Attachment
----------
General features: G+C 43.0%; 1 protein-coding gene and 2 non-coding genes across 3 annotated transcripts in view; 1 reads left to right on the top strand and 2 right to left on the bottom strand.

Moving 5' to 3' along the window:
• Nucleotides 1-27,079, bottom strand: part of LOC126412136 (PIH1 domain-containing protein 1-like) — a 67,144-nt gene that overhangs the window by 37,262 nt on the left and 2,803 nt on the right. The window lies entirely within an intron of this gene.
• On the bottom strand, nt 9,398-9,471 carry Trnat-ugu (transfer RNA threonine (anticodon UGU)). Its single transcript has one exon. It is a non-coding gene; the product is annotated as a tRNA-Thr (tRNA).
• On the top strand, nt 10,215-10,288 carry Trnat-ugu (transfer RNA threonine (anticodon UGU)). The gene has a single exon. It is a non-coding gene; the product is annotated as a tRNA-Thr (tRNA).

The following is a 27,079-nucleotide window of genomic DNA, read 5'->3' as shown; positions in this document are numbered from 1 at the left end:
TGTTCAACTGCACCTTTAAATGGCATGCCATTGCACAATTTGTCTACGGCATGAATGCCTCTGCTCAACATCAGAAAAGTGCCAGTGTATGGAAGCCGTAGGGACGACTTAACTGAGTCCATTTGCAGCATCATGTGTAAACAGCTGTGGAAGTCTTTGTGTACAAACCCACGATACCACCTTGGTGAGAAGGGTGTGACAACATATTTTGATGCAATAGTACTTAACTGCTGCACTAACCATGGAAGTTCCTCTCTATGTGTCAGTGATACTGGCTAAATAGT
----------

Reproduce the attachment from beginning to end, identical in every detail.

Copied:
General features: G+C 43.0%; 1 protein-coding gene and 2 non-coding genes across 3 annotated transcripts in view; 1 reads left to right on the top strand and 2 right to left on the bottom strand.

Moving 5' to 3' along the window:
• Nucleotides 1-27,079, bottom strand: part of LOC126412136 (PIH1 domain-containing protein 1-like) — a 67,144-nt gene that overhangs the window by 37,262 nt on the left and 2,803 nt on the right. The window lies entirely within an intron of this gene.
• On the bottom strand, nt 9,398-9,471 carry Trnat-ugu (transfer RNA threonine (anticodon UGU)). Its single transcript has one exon. It is a non-coding gene; the product is annotated as a tRNA-Thr (tRNA).
• On the top strand, nt 10,215-10,288 carry Trnat-ugu (transfer RNA threonine (anticodon UGU)). The gene has a single exon. It is a non-coding gene; the product is annotated as a tRNA-Thr (tRNA).

The following is a 27,079-nucleotide window of genomic DNA, read 5'->3' as shown; positions in this document are numbered from 1 at the left end:
TGTTCAACTGCACCTTTAAATGGCATGCCATTGCACAATTTGTCTACGGCATGAATGCCTCTGCTCAACATCAGAAAAGTGCCAGTGTATGGAAGCCGTAGGGACGACTTAACTGAGTCCATTTGCAGCATCATGTGTAAACAGCTGTGGAAGTCTTTGTGTACAAACCCACGATACCACCTTGGTGAGAAGGGTGTGACAACATATTTTGATGCAATAGTACTTAACTGCTGCACTAACCATGGAAGTTCCTCTCTATGTGTCAGTGATACTGGCTAAATAGT